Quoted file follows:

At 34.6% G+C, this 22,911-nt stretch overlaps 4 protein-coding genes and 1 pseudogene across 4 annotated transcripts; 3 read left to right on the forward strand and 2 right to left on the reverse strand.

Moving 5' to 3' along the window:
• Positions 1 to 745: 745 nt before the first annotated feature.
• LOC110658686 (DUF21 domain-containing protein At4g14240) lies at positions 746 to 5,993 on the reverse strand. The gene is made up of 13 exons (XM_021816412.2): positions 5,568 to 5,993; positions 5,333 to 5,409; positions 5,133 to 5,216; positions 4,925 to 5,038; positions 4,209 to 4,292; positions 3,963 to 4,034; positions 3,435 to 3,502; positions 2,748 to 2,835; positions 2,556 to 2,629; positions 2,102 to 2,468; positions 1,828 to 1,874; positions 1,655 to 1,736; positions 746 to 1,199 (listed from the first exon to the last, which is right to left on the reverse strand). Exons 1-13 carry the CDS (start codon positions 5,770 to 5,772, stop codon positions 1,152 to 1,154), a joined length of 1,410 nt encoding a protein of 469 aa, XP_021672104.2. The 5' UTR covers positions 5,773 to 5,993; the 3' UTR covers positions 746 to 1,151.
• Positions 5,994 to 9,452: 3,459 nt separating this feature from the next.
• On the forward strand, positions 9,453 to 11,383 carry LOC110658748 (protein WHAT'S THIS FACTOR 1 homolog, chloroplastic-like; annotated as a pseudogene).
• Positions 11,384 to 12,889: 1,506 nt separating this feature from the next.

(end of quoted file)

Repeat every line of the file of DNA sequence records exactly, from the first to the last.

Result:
At 34.6% G+C, this 22,911-nt stretch overlaps 4 protein-coding genes and 1 pseudogene across 4 annotated transcripts; 3 read left to right on the forward strand and 2 right to left on the reverse strand.

Moving 5' to 3' along the window:
• Positions 1 to 745: 745 nt before the first annotated feature.
• LOC110658686 (DUF21 domain-containing protein At4g14240) lies at positions 746 to 5,993 on the reverse strand. The gene is made up of 13 exons (XM_021816412.2): positions 5,568 to 5,993; positions 5,333 to 5,409; positions 5,133 to 5,216; positions 4,925 to 5,038; positions 4,209 to 4,292; positions 3,963 to 4,034; positions 3,435 to 3,502; positions 2,748 to 2,835; positions 2,556 to 2,629; positions 2,102 to 2,468; positions 1,828 to 1,874; positions 1,655 to 1,736; positions 746 to 1,199 (listed from the first exon to the last, which is right to left on the reverse strand). Exons 1-13 carry the CDS (start codon positions 5,770 to 5,772, stop codon positions 1,152 to 1,154), a joined length of 1,410 nt encoding a protein of 469 aa, XP_021672104.2. The 5' UTR covers positions 5,773 to 5,993; the 3' UTR covers positions 746 to 1,151.
• Positions 5,994 to 9,452: 3,459 nt separating this feature from the next.
• On the forward strand, positions 9,453 to 11,383 carry LOC110658748 (protein WHAT'S THIS FACTOR 1 homolog, chloroplastic-like; annotated as a pseudogene).
• Positions 11,384 to 12,889: 1,506 nt separating this feature from the next.